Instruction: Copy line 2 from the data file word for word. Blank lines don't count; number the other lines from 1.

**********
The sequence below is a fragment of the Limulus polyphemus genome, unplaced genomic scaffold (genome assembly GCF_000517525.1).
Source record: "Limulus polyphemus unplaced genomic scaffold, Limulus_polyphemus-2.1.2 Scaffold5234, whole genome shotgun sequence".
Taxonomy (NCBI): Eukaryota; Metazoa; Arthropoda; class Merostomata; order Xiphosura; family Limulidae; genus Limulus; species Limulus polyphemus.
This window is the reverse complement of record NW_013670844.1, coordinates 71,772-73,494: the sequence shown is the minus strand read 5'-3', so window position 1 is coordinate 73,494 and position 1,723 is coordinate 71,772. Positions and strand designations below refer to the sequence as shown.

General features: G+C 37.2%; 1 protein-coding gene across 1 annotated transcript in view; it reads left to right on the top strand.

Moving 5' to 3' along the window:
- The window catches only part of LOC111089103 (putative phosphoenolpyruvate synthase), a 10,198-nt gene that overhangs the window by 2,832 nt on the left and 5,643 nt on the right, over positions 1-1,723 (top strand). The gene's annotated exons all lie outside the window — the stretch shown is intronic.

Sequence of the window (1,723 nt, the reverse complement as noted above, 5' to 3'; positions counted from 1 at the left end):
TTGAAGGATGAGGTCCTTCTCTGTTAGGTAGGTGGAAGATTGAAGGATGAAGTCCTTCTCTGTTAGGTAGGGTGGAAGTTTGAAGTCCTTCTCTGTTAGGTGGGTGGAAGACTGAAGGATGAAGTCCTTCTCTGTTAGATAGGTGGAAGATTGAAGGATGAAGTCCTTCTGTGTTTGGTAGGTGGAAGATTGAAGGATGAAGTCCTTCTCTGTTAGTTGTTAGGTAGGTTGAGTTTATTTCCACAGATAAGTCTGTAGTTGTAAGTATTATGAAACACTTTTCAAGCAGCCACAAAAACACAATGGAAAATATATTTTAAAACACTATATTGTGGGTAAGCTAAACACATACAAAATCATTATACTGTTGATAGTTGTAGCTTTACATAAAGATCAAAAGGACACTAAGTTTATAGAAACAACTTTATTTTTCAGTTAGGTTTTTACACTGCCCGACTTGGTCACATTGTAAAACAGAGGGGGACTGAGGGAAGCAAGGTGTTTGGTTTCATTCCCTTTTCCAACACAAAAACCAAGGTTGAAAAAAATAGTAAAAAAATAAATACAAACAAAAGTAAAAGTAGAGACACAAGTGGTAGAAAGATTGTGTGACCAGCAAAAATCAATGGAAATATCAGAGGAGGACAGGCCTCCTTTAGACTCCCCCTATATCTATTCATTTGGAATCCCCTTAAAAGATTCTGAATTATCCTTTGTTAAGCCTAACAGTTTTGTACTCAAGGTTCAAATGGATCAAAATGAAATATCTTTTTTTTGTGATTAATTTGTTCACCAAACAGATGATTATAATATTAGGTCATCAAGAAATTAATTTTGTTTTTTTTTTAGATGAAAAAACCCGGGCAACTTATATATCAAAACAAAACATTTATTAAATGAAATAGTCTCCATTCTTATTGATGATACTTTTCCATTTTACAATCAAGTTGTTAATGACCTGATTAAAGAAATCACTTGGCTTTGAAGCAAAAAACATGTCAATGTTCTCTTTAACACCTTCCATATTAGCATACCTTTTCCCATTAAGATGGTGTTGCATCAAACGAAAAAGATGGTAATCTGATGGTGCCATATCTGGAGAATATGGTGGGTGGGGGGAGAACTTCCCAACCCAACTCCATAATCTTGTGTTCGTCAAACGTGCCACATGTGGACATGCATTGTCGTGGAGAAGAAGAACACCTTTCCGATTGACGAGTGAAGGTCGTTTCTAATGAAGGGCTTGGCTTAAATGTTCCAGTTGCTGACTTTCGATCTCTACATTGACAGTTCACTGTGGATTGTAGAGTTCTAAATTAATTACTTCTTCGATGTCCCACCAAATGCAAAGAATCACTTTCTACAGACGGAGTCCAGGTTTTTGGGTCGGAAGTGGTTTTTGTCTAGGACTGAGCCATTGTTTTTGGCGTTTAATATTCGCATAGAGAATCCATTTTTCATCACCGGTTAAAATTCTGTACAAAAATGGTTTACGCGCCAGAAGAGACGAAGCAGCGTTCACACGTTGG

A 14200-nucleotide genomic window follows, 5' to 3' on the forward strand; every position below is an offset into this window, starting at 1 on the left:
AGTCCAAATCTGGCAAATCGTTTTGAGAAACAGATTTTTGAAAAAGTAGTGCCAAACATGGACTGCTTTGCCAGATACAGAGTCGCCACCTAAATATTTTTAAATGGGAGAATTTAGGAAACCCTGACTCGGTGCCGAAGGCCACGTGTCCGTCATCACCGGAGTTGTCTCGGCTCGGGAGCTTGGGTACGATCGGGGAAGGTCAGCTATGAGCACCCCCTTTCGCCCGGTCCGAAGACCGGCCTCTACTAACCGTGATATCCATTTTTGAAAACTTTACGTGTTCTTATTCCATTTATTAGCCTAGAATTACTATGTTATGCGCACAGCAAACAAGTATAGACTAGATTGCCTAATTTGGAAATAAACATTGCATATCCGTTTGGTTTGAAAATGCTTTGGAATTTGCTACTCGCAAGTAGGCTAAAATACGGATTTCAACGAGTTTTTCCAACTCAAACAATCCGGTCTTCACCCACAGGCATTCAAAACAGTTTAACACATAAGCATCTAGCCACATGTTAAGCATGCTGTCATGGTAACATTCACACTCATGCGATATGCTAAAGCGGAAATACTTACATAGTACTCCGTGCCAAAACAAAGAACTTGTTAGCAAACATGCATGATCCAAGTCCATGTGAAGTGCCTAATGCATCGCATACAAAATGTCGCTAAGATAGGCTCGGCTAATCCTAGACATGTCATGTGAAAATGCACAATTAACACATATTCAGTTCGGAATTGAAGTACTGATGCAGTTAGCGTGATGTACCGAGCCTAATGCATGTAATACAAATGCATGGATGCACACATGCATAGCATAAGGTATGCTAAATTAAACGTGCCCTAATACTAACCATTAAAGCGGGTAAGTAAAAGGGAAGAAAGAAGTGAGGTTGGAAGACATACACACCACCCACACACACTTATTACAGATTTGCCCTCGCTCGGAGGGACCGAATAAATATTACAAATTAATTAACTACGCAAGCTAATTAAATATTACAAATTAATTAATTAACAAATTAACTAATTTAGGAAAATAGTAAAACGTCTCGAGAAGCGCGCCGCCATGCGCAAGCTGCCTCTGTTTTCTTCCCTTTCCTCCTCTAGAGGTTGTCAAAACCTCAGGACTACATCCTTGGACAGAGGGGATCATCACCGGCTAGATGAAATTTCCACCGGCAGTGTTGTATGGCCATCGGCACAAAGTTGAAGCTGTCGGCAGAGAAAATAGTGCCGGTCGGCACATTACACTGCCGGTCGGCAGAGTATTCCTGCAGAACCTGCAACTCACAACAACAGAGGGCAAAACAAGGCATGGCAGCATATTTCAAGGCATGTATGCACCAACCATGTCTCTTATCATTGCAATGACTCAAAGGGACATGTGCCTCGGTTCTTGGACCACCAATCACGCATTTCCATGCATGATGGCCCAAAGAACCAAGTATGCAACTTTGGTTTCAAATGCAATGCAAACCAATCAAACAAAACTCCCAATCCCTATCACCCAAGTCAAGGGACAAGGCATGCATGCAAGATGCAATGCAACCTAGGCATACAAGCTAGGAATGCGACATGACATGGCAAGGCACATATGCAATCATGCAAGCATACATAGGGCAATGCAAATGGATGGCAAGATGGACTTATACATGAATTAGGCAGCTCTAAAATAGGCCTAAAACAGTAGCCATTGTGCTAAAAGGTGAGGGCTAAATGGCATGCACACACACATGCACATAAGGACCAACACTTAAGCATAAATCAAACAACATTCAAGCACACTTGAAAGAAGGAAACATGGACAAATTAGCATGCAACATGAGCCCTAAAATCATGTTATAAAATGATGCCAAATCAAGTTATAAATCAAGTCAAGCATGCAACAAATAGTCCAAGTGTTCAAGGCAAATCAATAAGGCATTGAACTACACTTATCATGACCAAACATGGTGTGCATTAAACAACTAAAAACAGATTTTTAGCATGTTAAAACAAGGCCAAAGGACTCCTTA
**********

Source record: "Limulus polyphemus unplaced genomic scaffold, Limulus_polyphemus-2.1.2 Scaffold5234, whole genome shotgun sequence".